I'm looking for a good accountant for freelancers (and families) in the Philadelphia area
September 8, 2009 7:06 AM   Subscribe

I'm looking for a good accountant in the Philadelphia area. Ideally one that can help with both tax issues for a freelancer in the tech industry, as well as more general family accounting (I just got married and we just opened our joint account). Any recommendations?

I reside within Philly city limits and I work from home, so I'd prefer someone familiar with Philadelphia tax issues (I have no idea what I owe the city) and with the particular needs of and deductions for freelancers in the tech industry.

I like building long term relationships, so I'd like to find someone who can help with all the other stuff that's going to come up in the next few years: children and raising a family, buying a house, saving for our potential kids' education, and retirement.

Also, if I want to figure out things like budgeting and getting on sound financial footing, is that something I would talk about with my accountant or is that someone else?
posted by Deathalicious to Work & Money (2 answers total) 3 users marked this as a favorite
I don't have a personal recommendation to make in the Philadelphia area, but I have a few suggestions for good sources you might want to explore. First, the American Institute of Certified Public Accountants has a "Find a CPA" function, and I'd suggest following the "Personal Finacial Specialists" link there for a number of local firms doing personal accounting work. Next would be to visit your bank, and ask some of the officers there for local CPA referrals - many bank branch managers with long community experience can offer you subtantial local history and information on referrals they might make. Also, ask you lawyer for a referral to a CPA firm they do business with regularly.

Most accountants don't do a lot of personal finance education. They might be able to refer you to local community colleges and universities that offer courses in personal finance, and if you haven't ever taken one, you should. You get an overview of personal finance topics, including income, personal tax accounting, savings and investment strategies, wills, insurance, trusts, and marriage/divorce implications for personal wealth. These courses provide you with a common vocabulary and concept base, with which to talk to your spouse, your accountant, your attorney, your insurance broker, and your banker about financial moves you'll need to make throughout your life.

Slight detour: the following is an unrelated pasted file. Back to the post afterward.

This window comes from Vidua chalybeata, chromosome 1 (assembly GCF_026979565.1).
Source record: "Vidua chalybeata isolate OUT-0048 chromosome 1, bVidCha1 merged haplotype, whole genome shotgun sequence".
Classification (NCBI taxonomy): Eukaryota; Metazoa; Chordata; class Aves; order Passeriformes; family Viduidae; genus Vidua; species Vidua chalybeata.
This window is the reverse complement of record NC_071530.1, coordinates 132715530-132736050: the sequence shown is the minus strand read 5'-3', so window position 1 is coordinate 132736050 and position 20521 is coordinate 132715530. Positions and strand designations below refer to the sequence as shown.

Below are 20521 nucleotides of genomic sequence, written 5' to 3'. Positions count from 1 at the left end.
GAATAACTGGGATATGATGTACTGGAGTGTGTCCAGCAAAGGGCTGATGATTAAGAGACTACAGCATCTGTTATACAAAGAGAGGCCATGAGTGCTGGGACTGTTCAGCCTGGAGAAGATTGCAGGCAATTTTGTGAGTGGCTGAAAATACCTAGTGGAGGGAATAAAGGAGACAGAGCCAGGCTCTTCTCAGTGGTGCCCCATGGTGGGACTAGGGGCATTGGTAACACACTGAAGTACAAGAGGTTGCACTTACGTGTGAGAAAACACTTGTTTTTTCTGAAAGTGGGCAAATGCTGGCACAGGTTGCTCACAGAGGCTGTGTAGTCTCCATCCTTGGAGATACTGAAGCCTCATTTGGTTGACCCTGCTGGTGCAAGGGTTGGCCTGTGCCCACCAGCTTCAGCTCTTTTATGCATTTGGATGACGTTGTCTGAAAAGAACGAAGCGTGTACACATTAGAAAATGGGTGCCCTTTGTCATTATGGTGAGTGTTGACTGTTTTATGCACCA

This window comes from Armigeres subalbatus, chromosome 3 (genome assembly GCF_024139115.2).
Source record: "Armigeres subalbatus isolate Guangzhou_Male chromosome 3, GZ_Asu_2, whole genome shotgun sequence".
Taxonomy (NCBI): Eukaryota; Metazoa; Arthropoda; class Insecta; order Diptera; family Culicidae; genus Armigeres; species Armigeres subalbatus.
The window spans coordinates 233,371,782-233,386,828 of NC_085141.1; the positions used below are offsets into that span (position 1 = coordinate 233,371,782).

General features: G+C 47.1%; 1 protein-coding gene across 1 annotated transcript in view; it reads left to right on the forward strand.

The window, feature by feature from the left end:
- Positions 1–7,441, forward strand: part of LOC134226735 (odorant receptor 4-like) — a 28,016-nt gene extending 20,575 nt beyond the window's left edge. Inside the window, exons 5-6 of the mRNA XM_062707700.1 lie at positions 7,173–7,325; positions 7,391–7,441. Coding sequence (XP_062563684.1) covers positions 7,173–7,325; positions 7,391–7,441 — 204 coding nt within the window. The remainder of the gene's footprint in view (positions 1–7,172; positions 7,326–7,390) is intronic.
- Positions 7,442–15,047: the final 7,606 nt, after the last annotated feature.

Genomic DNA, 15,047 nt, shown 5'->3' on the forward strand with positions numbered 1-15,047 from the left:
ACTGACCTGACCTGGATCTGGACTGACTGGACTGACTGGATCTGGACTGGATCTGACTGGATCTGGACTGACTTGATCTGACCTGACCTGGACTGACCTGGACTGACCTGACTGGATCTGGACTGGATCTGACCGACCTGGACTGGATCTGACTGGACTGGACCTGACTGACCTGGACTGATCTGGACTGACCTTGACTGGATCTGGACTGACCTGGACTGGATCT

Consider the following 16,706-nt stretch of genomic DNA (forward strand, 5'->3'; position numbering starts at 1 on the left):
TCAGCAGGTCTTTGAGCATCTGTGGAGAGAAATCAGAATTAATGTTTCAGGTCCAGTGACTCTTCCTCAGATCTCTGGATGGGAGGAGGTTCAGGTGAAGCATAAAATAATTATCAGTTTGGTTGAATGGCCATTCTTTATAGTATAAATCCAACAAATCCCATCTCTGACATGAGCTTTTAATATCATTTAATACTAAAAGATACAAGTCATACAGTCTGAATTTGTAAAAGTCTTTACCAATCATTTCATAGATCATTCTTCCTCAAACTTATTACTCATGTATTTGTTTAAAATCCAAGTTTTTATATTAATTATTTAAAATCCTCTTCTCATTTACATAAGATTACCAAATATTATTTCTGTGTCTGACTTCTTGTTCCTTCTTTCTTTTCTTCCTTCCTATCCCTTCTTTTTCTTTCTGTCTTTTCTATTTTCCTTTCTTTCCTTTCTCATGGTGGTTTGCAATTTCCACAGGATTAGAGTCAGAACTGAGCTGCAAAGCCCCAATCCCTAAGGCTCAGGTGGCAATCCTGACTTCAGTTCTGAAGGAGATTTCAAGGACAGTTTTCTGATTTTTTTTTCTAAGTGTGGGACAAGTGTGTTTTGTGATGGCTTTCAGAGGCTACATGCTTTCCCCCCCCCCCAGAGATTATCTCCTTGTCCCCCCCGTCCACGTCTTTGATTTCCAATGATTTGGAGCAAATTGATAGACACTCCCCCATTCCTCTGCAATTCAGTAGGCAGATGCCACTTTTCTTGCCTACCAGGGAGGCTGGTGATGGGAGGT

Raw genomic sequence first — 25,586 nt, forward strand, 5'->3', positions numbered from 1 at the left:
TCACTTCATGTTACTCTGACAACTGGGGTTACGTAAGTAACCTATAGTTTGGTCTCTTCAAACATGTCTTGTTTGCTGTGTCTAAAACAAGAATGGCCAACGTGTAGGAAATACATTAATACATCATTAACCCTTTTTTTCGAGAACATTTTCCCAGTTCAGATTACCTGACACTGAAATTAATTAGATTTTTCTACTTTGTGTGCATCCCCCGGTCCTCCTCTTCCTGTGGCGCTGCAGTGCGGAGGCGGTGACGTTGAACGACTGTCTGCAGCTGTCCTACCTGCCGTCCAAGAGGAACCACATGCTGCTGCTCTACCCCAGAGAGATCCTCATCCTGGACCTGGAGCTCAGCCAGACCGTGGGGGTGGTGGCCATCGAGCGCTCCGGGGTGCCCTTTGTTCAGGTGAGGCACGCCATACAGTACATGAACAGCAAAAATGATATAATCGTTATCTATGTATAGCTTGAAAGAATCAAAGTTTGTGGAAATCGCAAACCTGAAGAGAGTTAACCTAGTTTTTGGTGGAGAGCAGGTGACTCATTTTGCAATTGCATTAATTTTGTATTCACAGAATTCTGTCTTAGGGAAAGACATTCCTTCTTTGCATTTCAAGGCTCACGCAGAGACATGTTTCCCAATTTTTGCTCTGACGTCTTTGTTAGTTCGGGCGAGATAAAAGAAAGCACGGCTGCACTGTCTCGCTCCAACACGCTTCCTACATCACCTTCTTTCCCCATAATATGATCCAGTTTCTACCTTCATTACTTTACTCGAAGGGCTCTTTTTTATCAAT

It's good to have an accountant you trust, as well as a lawyer you can do business with. But it's up to you to know what you want; professionals are not teachers, they are practitioners within their areas of expertise.
posted by paulsc at 9:30 PM on October 3, 2009

Response by poster: Also, ask you lawyer
Ha ha ha ha ha hee hee hee...

Thanks for the rest of the suggestion, however. A fellow programmer told me that one possible resource in the Philadelphia area is IndyHall, which is geared towards freelancers in the Philly area. If I become a member, I can use the office share there and I'd be likely to run into individuals with similar needs who can recommend someone.

My understanding that there were people out there who could meet with you, and based on your income and taxes, could help you determine a working budget, figure out how and when to save, and help you write up a financial plan for the future. If that's not the case I guess a course in personal finance would be the next step, but I feel that someone who is wildly knowledgeable of personal finance would be able to give me at least a foundation or guideline that I could use or follow, rather than having to figure out everything from scratch. I'm not saying that I'm not willing to learn this myself, it just seems like a lot of work to go through a course at community college just to figure out a budget and some basic savings, especially since this is sort of something that needs to get set up now (and actually should have been set up a while back, really). I mean, I could probably make a safe guess right now even without formal education in this, but I'd rather be advised by someone who knows what they're talking about. Is there a name for this kind of individual? A financial planning advisor or something?
posted by Deathalicious at 12:05 PM on October 15, 2009

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